If the first release of a package is years in the past, but the package is still in development, then it probably aged well. This especially holds true when many contributors have joined forces to build the package.

Developing a package that becomes a requirement for others is a badge of honor for anyone who publishes a package on PyPI. A high number of dependent packages shows you that other developers trust the package. For their packages to work correctly, they rely on having the package in question installed.

On, you can find another interesting benchmark for the quality of third-party Python packages: the SourceRank. SourceRank is the proprietary score that gives packages based on several metrics. Having a look at the metrics gives you another checklist that you can take into consideration when evaluating Python packages:

Screenshot of the SourceRank breakdown on

The SourceRank breakdown for the folium package shows you that it’s a package that you can trust. It had a recent release, it’s not brand-new, and over a hundred packages use it as a dependency, although it hasn’t reached version 1.0 yet.

On the SourceRank list, you see some factors listed that you already saw on PyPI. Many of them refer to the Git repository where the source code of the package is hosted. So that’s the next guidepost to have a closer look at.

Explore the GitHub Repository

The GitHub repository of a third-party package shows you how active its development is. You can dig into the repository to explore the source code yourself or browse through the issues to see how other developers use the package.

If you’ve got time on your hands, then diving into the source code is a great way to evaluate the quality of a Python package. Reading other people’s Python code also helps in your Python learning journey.

But the reason why you want to use an external package might be that you’re not knowledgeable in this particular area. That’s why the social proof of a Python package comes in handy. On GitHub, you can spot how excited others are about a project. Some of the metrics are the number of:

  • Watchers: People who have chosen to receive notifications about a repository’s activity
  • Stars: A way for users to bookmark or like a repository to keep track of it
  • Forks: Copies of a repository that someone has created in order to make changes without affecting the original codebase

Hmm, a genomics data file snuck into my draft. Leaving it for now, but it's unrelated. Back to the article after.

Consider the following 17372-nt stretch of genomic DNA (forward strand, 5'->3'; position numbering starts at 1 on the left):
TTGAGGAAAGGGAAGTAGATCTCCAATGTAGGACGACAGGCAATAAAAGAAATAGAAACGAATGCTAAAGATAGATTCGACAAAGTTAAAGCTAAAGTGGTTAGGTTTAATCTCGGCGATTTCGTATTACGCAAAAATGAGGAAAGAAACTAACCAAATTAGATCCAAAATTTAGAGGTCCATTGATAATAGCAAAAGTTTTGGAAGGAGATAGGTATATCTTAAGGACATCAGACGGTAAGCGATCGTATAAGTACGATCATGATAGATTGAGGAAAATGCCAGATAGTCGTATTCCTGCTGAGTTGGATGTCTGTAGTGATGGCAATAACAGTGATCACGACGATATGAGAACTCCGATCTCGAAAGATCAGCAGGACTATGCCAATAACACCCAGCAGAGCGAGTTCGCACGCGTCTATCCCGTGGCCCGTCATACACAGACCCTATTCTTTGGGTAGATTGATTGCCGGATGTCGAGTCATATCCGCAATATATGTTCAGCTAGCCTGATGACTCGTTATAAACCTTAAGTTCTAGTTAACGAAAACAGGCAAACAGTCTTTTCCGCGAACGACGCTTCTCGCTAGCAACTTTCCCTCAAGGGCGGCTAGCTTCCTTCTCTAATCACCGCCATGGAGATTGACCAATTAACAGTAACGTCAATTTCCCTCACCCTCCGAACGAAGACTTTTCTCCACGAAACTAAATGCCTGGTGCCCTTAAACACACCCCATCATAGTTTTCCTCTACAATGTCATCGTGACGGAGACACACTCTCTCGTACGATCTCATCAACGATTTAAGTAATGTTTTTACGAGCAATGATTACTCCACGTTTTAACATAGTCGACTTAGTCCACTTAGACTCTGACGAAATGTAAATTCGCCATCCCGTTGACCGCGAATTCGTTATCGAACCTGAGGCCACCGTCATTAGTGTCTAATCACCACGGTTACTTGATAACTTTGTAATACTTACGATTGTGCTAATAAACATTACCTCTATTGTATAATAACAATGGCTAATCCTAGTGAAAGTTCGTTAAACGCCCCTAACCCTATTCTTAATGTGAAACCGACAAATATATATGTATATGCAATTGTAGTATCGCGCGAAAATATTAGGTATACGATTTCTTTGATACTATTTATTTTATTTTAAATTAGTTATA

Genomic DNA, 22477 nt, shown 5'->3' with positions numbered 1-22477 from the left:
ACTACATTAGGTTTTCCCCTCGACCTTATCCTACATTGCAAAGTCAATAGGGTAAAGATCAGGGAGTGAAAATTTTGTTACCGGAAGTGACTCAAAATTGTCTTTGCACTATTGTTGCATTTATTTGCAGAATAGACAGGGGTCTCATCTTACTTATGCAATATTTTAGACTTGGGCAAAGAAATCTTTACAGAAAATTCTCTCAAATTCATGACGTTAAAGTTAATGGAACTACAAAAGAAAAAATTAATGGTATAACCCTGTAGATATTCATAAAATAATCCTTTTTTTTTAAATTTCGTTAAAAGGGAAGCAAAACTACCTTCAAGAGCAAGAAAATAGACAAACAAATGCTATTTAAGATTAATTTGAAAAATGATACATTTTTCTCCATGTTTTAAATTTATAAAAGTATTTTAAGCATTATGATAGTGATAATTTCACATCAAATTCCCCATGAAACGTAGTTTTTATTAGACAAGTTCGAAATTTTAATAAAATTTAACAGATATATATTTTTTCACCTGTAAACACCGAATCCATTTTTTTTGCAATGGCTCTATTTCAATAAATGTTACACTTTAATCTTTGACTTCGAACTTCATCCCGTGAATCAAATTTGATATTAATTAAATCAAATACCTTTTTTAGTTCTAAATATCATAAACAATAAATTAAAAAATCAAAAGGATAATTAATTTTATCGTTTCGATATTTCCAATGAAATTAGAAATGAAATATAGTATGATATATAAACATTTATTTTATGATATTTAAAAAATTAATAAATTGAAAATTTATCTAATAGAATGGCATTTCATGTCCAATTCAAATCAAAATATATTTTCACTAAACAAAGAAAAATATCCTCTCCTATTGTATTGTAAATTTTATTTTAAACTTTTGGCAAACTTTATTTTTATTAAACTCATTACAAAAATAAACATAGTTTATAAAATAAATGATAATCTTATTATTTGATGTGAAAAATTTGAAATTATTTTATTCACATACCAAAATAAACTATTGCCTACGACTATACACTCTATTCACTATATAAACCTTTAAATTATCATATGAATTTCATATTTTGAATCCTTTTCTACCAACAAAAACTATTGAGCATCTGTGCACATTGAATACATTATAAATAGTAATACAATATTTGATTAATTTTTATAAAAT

• Pull requests: Proposed changes to a repository that a contributor has submitted for review and potential merging into the main codebase
  • Issues: A way for users to report problems or suggest new features for a repository, which contributors or maintainers can then address

A high number of watchers and stars means that other people are interested in the Git repository. The number of forks indicates how many developers have copied the package’s repository to play around with the source code. In most open-source projects, other developers write their contributions to a package inside their own forks.

A high number of pull requests means that many developers want to contribute to a project. That’s a good indicator. But looking at the numbers alone usually doesn’t give you the full picture:

In the video above, you can see that the Django repository on GitHub has 145 open and over 16,000 closed pull requests, 8,000 of which were merged into the project. At the time of writing, some of them were closed and merged only hours ago. These metrics indicate that Django is a popular, actively maintained project and could be a perfect fit when you want to build a flashcards web app or create an app to manage to-do lists using Python.

When you have a look at the details of a GitHub repository’s pull requests, you can often spot a constructive discussion about the topic at hand and see developers helping each other out to make the source code better.

Still, other packages may have a high number of unmerged pull requests. A project with many open pull requests might indicate that the core developers aren’t actively monitoring and implementing changes from external contributors. However, this isn’t necessarily a bad sign. Instead, it’s worth further investigating how the discussion of the pull requests looks or how many pull requests were merged in the past.

The same goes for issues. Instead of just looking at the number of issues, look at the issue topics and the quality of the conversations. Learn why issues may still be open or why issues were closed.

Last but not least, pay attention to the README file of the repository. Similar to the PyPI package details page, the README file is a great indicator of how much care contributors put into the package. A well-written README file with helpful information for you as a user is always a good sign. It shows that the contributors care about documenting their package.

When you keep all of the above factors in mind, you’ve got a good chance of finding high-quality Python packages. Still, even when the source code of a package meets your needs, the attached license might not, so that’s what you’ll check out next.

Look at the License

Depending on how you want to use the Python package, you may want to have a close look at the package’s license. Even when a package is open source and free to use, it may come with strings attached. Broadly speaking, a license covers three aspects:

  1. Permissions: The allowed uses for the code, such as using it for commercial or non-commercial purposes, modifying the code, or distributing it with your own package
  2. Conditions: The requirements you need to fulfill to use the code, like including a copyright notice or providing a copy of the license with your code
  3. Limitations: The restrictions on what you can do with the code—for example, not using it for illegal purposes or not claiming that you wrote the code

For personal projects, you’re usually okay with most licenses of external open-source packages. This is especially true when you run your code only locally on your computer.